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AZD9550 is in early development for the treatment of non-alcoholic-steatohepatitis, a type of liver disease that commonly affects overweight and obese patients who have T2DM. The purpose of this study is to investigate the safety, tolerability, and effects of increasing doses of AZD9550 in overweight and obese participants aged 18 through 65 years living with T2DM, and to investigate how AZD9550 is absorbed, distributed, and eliminated from the body.
This pilot study will compare the effect of combining dietary nitrate and caloric restriction versus dietary nitrate alone. The participant will be contacted, having responded to an advertisement on social media and posters, to attend the screening visit. They will be asked about their health status, suitability for MRI and availability. The investigators will use physical activity and eating attitude questionnaires. The investigators will also measure their height, weight, body mass index (BMI), and blood pressure (BP) and undertake blood tests. If they are eligible, they will be randomised to one of the two arms. The first group will consume nitrate-rich beetroot juice with a calorie-restricted diet for 28 days. The second group will drink the same juice with a weight-maintenance diet for the same period. The food and drinks will be provided. The outcome measures will be measured twice (at the baseline and end visits) to evaluate the change. The primary outcome is the cognitive function. The secondary outcomes are peripheral vascular health (BP and microvascular perfusion), cerebral vascular health (brain blood flow), anthropometry, body composition, and exhaled NO and nitrate concentrations. Also, the feasibility and accessibility of the study will be assessed.
This will be a placebo-controlled, randomized, double blind, crossover study with a 4 week wash out period. Collect pilot data on the safety, tolerability, and feasibility of empagliflozin therapy in overweight/obese patients with CFRD to support a future larger randomized controlled trial.
The goal of this clinical trial is to learn about cardiovascular disease risk among adolescent girls with overweight/obesity. The main questions this trial aims to answer are: 1. Does an acceptance-based healthy lifestyle intervention demonstrate more weight loss than a health education intervention? 2. Does an acceptance-based healthy lifestyle intervention show more improvements in participants' physiological, health-related, and psychological factors compared to a health education intervention? Participants in this trial will: 1. Engage in treatment for 6-months, comprising of a mixture of in-person and remote group sessions, occurring at Drexel University or over a video-conferencing platform. 2. Complete various assessments. These include self-reported questionnaires, measures of weight, height, body composition, blood pressure, and blood lipids, and wearing of smart watches to measure sleep and physical activity. Researchers will compare the acceptance-based and health education intervention groups to see if the acceptance-based treatment will indeed be effective in improving participants' health outcomes.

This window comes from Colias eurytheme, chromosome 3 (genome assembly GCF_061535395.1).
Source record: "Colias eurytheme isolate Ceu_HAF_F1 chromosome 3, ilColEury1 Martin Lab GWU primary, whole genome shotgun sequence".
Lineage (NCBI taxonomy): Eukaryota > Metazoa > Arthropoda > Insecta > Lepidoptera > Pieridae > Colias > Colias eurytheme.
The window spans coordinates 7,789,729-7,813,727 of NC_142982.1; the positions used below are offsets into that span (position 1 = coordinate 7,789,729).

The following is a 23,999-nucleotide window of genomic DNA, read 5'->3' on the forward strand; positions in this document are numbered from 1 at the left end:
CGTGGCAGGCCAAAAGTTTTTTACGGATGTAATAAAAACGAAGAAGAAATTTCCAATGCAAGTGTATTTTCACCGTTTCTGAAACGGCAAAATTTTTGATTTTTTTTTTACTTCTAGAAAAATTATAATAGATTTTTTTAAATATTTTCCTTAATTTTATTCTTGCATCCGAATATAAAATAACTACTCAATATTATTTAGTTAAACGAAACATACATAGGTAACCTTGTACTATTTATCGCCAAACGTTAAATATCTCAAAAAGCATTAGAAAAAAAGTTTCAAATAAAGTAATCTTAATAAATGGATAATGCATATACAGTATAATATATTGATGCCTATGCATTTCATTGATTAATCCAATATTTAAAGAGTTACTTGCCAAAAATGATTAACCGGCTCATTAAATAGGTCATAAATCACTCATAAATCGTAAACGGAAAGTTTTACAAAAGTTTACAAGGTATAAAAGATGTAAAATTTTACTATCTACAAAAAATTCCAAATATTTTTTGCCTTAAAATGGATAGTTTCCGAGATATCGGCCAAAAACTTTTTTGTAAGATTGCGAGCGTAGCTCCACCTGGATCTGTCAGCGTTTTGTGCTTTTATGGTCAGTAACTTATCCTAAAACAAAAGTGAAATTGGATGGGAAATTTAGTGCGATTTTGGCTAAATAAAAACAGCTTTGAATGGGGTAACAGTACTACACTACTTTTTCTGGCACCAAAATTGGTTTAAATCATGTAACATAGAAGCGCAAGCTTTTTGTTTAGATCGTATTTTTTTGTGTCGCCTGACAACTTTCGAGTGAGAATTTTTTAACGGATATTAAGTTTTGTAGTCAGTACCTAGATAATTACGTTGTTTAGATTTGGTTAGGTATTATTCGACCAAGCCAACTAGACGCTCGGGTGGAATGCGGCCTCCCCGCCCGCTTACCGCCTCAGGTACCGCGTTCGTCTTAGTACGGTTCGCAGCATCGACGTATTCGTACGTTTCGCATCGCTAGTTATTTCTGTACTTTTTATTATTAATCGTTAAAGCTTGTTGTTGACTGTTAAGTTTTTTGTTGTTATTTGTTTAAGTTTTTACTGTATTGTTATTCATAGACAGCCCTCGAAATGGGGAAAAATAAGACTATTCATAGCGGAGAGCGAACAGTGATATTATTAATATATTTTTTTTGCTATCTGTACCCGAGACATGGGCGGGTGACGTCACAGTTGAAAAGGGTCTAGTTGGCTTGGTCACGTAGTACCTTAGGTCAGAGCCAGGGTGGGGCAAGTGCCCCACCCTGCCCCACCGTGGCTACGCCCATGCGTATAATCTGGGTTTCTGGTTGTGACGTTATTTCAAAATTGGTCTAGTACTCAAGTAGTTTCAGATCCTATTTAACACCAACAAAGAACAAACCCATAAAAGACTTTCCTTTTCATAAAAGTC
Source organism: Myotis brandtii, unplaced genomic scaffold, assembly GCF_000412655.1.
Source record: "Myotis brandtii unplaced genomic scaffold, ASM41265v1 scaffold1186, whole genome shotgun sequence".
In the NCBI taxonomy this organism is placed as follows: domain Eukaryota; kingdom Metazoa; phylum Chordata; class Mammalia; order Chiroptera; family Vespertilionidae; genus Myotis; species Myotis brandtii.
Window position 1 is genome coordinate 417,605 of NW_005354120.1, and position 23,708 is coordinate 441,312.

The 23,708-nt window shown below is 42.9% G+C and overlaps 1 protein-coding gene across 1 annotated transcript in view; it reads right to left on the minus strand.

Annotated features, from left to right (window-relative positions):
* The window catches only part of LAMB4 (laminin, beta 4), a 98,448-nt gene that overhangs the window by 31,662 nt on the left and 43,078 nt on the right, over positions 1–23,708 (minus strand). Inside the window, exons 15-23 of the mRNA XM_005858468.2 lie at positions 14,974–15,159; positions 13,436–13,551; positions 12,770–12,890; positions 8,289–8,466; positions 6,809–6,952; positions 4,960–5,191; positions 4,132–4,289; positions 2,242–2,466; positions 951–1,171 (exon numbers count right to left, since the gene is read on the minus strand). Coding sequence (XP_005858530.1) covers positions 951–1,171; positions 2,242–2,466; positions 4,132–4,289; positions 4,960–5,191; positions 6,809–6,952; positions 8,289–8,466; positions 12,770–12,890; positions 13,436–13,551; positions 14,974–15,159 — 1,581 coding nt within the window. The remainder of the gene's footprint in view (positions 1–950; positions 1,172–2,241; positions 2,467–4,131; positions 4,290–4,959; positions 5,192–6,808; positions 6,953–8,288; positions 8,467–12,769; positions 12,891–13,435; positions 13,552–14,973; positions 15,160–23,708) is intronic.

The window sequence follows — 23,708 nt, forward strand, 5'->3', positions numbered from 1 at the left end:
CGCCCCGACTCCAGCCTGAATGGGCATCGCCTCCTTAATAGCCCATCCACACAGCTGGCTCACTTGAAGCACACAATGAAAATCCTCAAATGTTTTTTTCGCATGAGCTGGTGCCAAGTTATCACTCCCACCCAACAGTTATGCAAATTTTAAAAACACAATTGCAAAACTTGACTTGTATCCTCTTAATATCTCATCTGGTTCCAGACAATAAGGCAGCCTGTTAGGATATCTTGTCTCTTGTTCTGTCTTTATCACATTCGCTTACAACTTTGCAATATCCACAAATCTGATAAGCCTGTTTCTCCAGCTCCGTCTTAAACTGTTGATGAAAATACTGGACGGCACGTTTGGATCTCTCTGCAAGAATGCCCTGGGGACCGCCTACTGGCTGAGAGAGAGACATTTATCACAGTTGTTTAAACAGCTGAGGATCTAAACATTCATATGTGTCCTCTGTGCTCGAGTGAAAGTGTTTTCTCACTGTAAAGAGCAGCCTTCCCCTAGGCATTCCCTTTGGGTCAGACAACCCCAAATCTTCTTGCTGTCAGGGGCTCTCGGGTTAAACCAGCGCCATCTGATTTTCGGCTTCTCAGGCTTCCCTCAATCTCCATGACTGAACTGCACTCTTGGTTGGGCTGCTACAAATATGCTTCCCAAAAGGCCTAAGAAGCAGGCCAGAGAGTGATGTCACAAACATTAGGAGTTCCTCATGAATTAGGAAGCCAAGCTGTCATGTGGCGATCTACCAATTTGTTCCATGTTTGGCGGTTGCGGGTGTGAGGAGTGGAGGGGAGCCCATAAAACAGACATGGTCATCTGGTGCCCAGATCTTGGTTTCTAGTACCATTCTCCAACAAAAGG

Diabetes mellitus is a chronic metabolic disease associated with a high rate of disability and mortality. Prediabetes is the intermediate stage from normal blood glucose to diabetes. Reversal of prediabetes can help reduce the incidence of related complications and reduce premature mortality. Therefore, the early treatment of prediabetes is crucial, detection and effective management of this large population in time is the key to prevent diabetes. Overweight/obesity is one of the key risk factors leading to prediabetes and diabetes. In order to delay the progression of prediabetes and prevent related complications, weight loss is a key strategy to reverse prediabetes in overweight/obese patients. Lifestyle intervention is the first-line treatment for weight loss and is the most suitable intervention method. Although weight loss has been shown to have many metabolic benefits, it is a great challenge in the real world due to the long-term and complex of weight management. In order to further optimize the weight loss treatment of prediabetic patients, the study apply the mobile internet intelligent healthcare big data technology, 100 overweight/obese prediabetic patients who met the enrollment conditions were randomly divided into control group and intervention group by 1:1, with 50 patients in each group. The control group was treated according to the traditional diagnosis and treatment mode, and the diagnosis and treatment plan was formulated by the endocrinologist, and the diet education was conducted by the dietitian, and the individualized diet plan was formulated. Given a calorie-restricted diet, it is recommended to reduce daily energy intake by 500kcal on the basis of requirement. At least 150 minutes of moderate-intensity exercise per week is recommended. After the visit, the patient underwent follow-up self-weight monitoring and diet management outside the hospital. The intervention group was managed by co-management of three disciplines (endocrinologists, dietitians and weight managers). The three disciplines team tracked and assessed the patients' daily diet and weight changes, and gave guidance. The duration of intervention was 6 months. To explore the impact of the new model of mobile internet healthcare and "three disciplines co-management" on overweight/obese prediabetic patients, and whether it can improve the weight, glycemic and lipid metabolism and insulin resistance, and compare the reversal rate of prediabetes in the two groups.